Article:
Since we’ve been back in the U.S. on a summer holiday trip, I’ve had to start all over sourcing cardboard. In Tokyo I was hauling everything by bike and bike trailer and I had developed relationships with several places in my local community.
I was also able to scavenge from my neighbor’s cardboard piles weekly on recycling day. It was pretty easy to get whatever kind of cardboard I wanted.
I haven’t had time for a lot of cardboard projects while we’ve been in Michigan this summer. One thing I have been doing is scouting all kinds of exotic grades of cardboard.
There are some great materials out there… but before I tell you how you can get your hands on this stuff, let me first brief you on a few reasons why it’s not as easy to get free cardboard as it used to be…
DALIAN/CHINA, 15SEP11 – Cheung Yan, Chairlady, Nine Dragons Paper Industries, and Nora Wu, Partner, Asia Pacific Human Capital Leader, PwC, speak at the “Talent Management Philosophy in China” session at the World Economic Forum’s Annual Meeting of the New Champions in Dalian, China, September 15, 2011. Copyright World Economic Forum (www.weforum.org)/Adam Dean
Exhibit A: Cheung Yan, (the woman on the left) CEO and power house of Nine Dragons Paper Industries. She just happens to be one of the richest self-made female billionaires in the world.
She is also partly responsible for the growing trade of U.S. waste paper and cardboard that is shipped to China to be made into cardboard boxes for export. Yan’s story is quite remarkable, and she’s a big reason why even your local grocery store is baling their cardboard and selling it for a profit.
Exhibit B: Cardboard Compactor / Baler and Cardboard Bales. When I talked to the Produce Manager at my local mid-sized grocery store, he told me that cardboard bales sell for $75 a piece, and that their store produces about 2 bales on an average day. During peak holiday seasons they produce as many as 4 or 5 cardboard bales each day. That’s over $300 dollars worth. Wow!
With that in mind, here are my top 3 sources for cardboard BEFORE it gets to the baler:
1. Befriend a manager or two in the produce department of your favorite grocery store. They all use some kind of cardboard that they will probably be willing to set aside for you if you speak with them directly and explain what you’re doing with the cardboard. This is my favorite place to score banana boxes, kiwi boxes, and the über fabulous watermelon boxes (I’ll be posting about those next week.)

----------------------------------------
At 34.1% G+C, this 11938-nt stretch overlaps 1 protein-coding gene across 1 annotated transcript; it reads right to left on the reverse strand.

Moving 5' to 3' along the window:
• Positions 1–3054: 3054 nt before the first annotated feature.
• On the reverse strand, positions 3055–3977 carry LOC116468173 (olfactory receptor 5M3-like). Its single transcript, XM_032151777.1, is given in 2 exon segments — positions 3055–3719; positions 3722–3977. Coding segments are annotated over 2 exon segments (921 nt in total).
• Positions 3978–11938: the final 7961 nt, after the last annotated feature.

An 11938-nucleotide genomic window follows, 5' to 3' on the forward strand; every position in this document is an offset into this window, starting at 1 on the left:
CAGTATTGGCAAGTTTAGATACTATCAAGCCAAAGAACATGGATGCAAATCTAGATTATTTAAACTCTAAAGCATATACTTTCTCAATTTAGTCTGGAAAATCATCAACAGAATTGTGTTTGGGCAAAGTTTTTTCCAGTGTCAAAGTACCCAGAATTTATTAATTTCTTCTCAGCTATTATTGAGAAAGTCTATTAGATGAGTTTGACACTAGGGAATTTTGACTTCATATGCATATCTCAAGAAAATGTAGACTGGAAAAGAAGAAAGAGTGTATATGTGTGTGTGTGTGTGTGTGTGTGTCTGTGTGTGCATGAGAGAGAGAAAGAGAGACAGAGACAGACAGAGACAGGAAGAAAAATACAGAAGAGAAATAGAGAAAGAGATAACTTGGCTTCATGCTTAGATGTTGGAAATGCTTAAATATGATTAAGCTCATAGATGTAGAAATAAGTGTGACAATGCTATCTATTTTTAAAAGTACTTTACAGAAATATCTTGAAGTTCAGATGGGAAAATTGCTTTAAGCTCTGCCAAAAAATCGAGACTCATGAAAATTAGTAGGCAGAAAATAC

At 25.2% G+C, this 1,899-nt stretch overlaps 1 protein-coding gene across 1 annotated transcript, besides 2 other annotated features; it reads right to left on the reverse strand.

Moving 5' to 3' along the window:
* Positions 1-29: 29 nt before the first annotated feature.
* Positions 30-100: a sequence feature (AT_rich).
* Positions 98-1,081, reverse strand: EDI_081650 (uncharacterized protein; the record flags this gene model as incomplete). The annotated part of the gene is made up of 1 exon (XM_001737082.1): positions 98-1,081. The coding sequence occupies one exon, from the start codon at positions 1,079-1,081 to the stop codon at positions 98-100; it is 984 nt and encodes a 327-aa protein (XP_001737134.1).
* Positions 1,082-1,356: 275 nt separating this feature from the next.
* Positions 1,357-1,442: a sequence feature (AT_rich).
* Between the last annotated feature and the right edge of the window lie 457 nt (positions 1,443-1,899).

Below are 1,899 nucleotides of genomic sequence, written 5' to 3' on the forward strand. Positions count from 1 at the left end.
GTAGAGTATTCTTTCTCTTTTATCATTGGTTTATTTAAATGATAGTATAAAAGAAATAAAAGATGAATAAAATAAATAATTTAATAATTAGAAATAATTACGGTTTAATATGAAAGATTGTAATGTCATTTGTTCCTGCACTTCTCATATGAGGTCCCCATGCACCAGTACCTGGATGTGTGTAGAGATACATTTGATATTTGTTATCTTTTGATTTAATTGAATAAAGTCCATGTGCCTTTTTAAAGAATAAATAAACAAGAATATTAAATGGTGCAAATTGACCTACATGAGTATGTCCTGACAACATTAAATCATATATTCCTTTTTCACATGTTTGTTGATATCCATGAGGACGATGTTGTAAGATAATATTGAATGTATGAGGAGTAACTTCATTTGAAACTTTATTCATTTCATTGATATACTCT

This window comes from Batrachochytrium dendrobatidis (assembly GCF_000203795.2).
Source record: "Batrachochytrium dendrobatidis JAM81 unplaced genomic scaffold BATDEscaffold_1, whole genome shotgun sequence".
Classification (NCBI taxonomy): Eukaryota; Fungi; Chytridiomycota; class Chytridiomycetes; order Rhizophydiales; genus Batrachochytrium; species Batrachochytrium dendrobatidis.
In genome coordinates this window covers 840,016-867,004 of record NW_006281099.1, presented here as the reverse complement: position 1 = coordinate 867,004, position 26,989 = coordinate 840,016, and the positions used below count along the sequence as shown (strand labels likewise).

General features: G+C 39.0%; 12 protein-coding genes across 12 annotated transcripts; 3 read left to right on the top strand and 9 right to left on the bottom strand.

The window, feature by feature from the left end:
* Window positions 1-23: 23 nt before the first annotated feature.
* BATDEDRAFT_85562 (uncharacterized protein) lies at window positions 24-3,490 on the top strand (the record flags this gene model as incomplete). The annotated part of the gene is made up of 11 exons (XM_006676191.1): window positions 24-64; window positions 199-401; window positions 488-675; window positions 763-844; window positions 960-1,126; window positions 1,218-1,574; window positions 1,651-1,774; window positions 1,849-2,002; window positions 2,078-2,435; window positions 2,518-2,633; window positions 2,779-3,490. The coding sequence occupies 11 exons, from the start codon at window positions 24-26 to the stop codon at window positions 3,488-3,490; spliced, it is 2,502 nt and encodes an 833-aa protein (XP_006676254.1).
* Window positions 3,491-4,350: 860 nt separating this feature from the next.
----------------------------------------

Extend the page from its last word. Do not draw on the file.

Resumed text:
2. Wal-Mart, Kmart, Target, or your local “everything” store. Call ahead or stop at Customer Service first to find out when and how they break their cardboard down. The more specific you are about what kind of cardboard you’re looking for the better. (Banana boxes, large boxes without holes, etc.)
I learned that Wal-Mart stocks at night and does all their re-shelving and cardboard processing then, so it’s best to ask or call after 10pm at night and have them hold boxes for you until the next morning. They kindly held a shopping cart full of boxes for me in the area near their bathrooms at the back.
Target told me that the only time they had boxes available was Thursday mornings at 8am. Apparently this is when they restock and break all of their boxes down, and the only time to get any cardboard from their store.
If you get the cold shoulder, try talking to someone who stocks on the floor, they might be more willing to help you, particularly if you are looking for a small quantity of boxes. Persistence is key.
3. Any Local business that is small enough to pay for a cardboard recycling service is more likely to hand over their cardboard to you. It also helps if you are a regular patron of their business.
Deliveries are usually made according to a weekly schedule and cardboard has to be broken down right after delivery because of space issues. Call ahead to find out when is the best time to pick up the cardboard and if it works with your schedule.
ALWAYS Be ready explain what you are doing with the cardboard, how much you need and what size box you are looking for.
* FYI Cardboard dumpster diving is illegal, mostly because waste management companies do not want to be held liable for any injuries that could take place during the “diving” part. Your best bet is to intercept the cardboard before (it’s also cleaner that way) it gets to the dumpster, by talking to a business manager at the storefront responsible for the cardboard-only dumpster.
* Freecycle and Craigslist are other great options. Sign up and post a request for free cardboard. You can also peruse the “free” section or do a search looking for people giving away free cardboard boxes.
So that’s my advice for cardboard collecting. I hope you get out there and start putting all this bounty to good use.
But first I need your help!
What’s your secret for scoring recycled cardboard?
What kind of cardboard is available where you live?
I’m hoping to turn this post into a static resource page along with information on tools and materials, so I’d really love to hear from you in the comment section!
Update: March 2013
Some time tested ideas from Readers:
- Sam’s Club
- Independent Bicycle Retail Shops
- Independent Car Auto Body Shops